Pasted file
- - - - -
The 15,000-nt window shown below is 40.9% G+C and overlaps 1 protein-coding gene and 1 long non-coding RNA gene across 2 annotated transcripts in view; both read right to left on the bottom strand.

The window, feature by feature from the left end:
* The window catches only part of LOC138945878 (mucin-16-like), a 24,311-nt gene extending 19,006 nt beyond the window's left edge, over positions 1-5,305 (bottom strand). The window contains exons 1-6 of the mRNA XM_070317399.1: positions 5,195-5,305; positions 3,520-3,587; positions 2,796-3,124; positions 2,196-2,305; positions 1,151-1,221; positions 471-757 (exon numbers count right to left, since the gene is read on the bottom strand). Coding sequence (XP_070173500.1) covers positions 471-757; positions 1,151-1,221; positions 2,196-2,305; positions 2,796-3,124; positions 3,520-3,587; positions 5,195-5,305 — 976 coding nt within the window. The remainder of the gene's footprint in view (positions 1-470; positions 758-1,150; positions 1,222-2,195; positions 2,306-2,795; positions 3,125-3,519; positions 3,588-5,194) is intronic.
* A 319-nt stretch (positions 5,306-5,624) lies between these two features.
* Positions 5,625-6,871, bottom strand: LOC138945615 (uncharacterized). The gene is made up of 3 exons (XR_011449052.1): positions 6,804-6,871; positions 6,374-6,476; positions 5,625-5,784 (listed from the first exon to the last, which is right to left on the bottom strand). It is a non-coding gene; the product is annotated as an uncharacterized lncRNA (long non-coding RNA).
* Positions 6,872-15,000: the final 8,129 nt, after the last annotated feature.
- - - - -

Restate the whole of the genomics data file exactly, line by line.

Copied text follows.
The 15,000-nt window shown below is 40.9% G+C and overlaps 1 protein-coding gene and 1 long non-coding RNA gene across 2 annotated transcripts in view; both read right to left on the bottom strand.

The window, feature by feature from the left end:
* The window catches only part of LOC138945878 (mucin-16-like), a 24,311-nt gene extending 19,006 nt beyond the window's left edge, over positions 1-5,305 (bottom strand). The window contains exons 1-6 of the mRNA XM_070317399.1: positions 5,195-5,305; positions 3,520-3,587; positions 2,796-3,124; positions 2,196-2,305; positions 1,151-1,221; positions 471-757 (exon numbers count right to left, since the gene is read on the bottom strand). Coding sequence (XP_070173500.1) covers positions 471-757; positions 1,151-1,221; positions 2,196-2,305; positions 2,796-3,124; positions 3,520-3,587; positions 5,195-5,305 — 976 coding nt within the window. The remainder of the gene's footprint in view (positions 1-470; positions 758-1,150; positions 1,222-2,195; positions 2,306-2,795; positions 3,125-3,519; positions 3,588-5,194) is intronic.
* A 319-nt stretch (positions 5,306-5,624) lies between these two features.
* Positions 5,625-6,871, bottom strand: LOC138945615 (uncharacterized). The gene is made up of 3 exons (XR_011449052.1): positions 6,804-6,871; positions 6,374-6,476; positions 5,625-5,784 (listed from the first exon to the last, which is right to left on the bottom strand). It is a non-coding gene; the product is annotated as an uncharacterized lncRNA (long non-coding RNA).
* Positions 6,872-15,000: the final 8,129 nt, after the last annotated feature.